In October, a delegation of union leaders from South Africa visited Mississippi and Tennessee, where they met with workers, students, community leaders, and public officials to hear about how Nissan responded when U.S. workers launched an effort to organize a union. The group leafleted at the Canton plant inviting the workers to meet them. At the meeting, workers shared stories of the company’s intimidation tactics.
The South Africans were incredulous when they heard what U.S. workers have encountered from Nissan: characterizing the union as a bad thing for workers and wanting only money; saying that unions cause companies to close; implying that workers will lose their jobs if they form a union. “Why is Nissan taking such a negative, hostile attitude towards the workers and their desire to have a union?” asked Ndlovu. “I don’t understand why U.S. workers are treated differently from Nissan workers in other countries.”
“You are entitled to representation just like every other nation’s Nissan workers,” said auto union President Cedric Gina. “In the future, when the Nissan corporate leaders invite us to meetings, we will raise the issue of why the company is interfering with its American workers’ right to form a union. We will demand that the next meeting be held in Mississippi or Tennessee.”
NUMSA National Treasurer Mphumzi Maqungo, who is employed by GM, explained to the U.S. Nissan workers how in 2010 the union won during their negotiations a ban on the use of labor brokers (similar to the temporary agencies used by Nissan in the U.S.). Nissan workers applauded loudly when hearing about this.
NUMSA steward Jacob Mashego explained how Nissan respects the union structure in South Africa, which includes 13 shop stewards paid for by Nissan and regular work time meetings in the plant with workers, their union leaders and management.
The big question on the minds of the South Africans was: why does Nissan imply that it will remove work from factories in the U.S. if workers exercise their right to form a union? Certain political officials repeat over and over that it’s the absence of unions that allows them to attract new businesses. While Nissan has not contradicted this, the company opens up factories around the world with full respect for, and the expectation of working with, unionized workforces. Why are Southern U.S. workers second-class global citizens?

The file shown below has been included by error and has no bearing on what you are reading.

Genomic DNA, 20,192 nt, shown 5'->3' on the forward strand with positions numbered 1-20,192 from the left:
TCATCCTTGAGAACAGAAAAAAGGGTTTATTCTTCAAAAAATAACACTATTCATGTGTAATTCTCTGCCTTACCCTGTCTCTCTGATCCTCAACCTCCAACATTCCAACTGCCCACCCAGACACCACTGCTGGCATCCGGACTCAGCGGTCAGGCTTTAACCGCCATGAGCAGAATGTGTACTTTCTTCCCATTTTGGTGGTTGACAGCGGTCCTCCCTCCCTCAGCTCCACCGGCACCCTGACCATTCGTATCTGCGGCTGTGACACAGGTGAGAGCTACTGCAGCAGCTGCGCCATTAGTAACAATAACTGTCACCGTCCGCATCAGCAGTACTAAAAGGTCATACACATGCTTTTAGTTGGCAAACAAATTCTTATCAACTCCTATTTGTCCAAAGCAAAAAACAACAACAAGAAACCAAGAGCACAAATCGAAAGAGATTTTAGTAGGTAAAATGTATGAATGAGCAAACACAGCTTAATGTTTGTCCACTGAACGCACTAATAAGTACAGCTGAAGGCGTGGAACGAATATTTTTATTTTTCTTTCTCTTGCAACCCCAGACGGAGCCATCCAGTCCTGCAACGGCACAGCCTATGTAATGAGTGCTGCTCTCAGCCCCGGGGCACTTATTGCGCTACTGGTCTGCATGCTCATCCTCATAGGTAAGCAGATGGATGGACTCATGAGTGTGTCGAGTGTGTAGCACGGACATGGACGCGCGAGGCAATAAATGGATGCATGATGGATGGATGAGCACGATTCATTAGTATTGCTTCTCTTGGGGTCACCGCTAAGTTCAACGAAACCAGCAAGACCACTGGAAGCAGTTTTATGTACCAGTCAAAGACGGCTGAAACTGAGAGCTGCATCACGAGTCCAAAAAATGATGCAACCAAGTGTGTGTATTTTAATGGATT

The South Africans took note of the irony that the people and the unions of the United States stood up for the South African people when they were suffering under the racist apartheid regime. The United Auto Workers union was a lead actor in the international struggle to free Nelson Mandela and to end the racist policies. Now, the people of South Africa can freely join unions while U.S. workers face threats of losing their jobs.
Derrick Johnson, President of the Mississippi NAACP, explained that the civil rights movement has always struggled against economic injustice and the suppression of rights, and the struggle for union rights is part of that fight. He told our South African guests that employers have long taken advantage of workers the U.S. South.
The South African delegation included the President of NUMSA, Cedric Gina; Mphumzi Maqungo, National Treasurer; Jacob Mashego, Nissan union steward; Witness Ndlovu, Nissan union steward; Nkululeko Beauchamp, Nissan Union steward; and Skhumbuzo Phakathi, NUMSA International Affairs Officer.
The South Africans pledged their support and solidarity. “You will win this fight,” said President Gina. “Forward ever. Backward never. We promise that we will go back to South Africa and engage in solidarity actions and do everything we can to get Nissan to respect your right to have a union.”
Our South African friends have already helped us enormously, lifting us up with their warmth, their strength, their beautiful spirits, and their commitment to the dignity of all human beings, forged through long, harrowing struggle.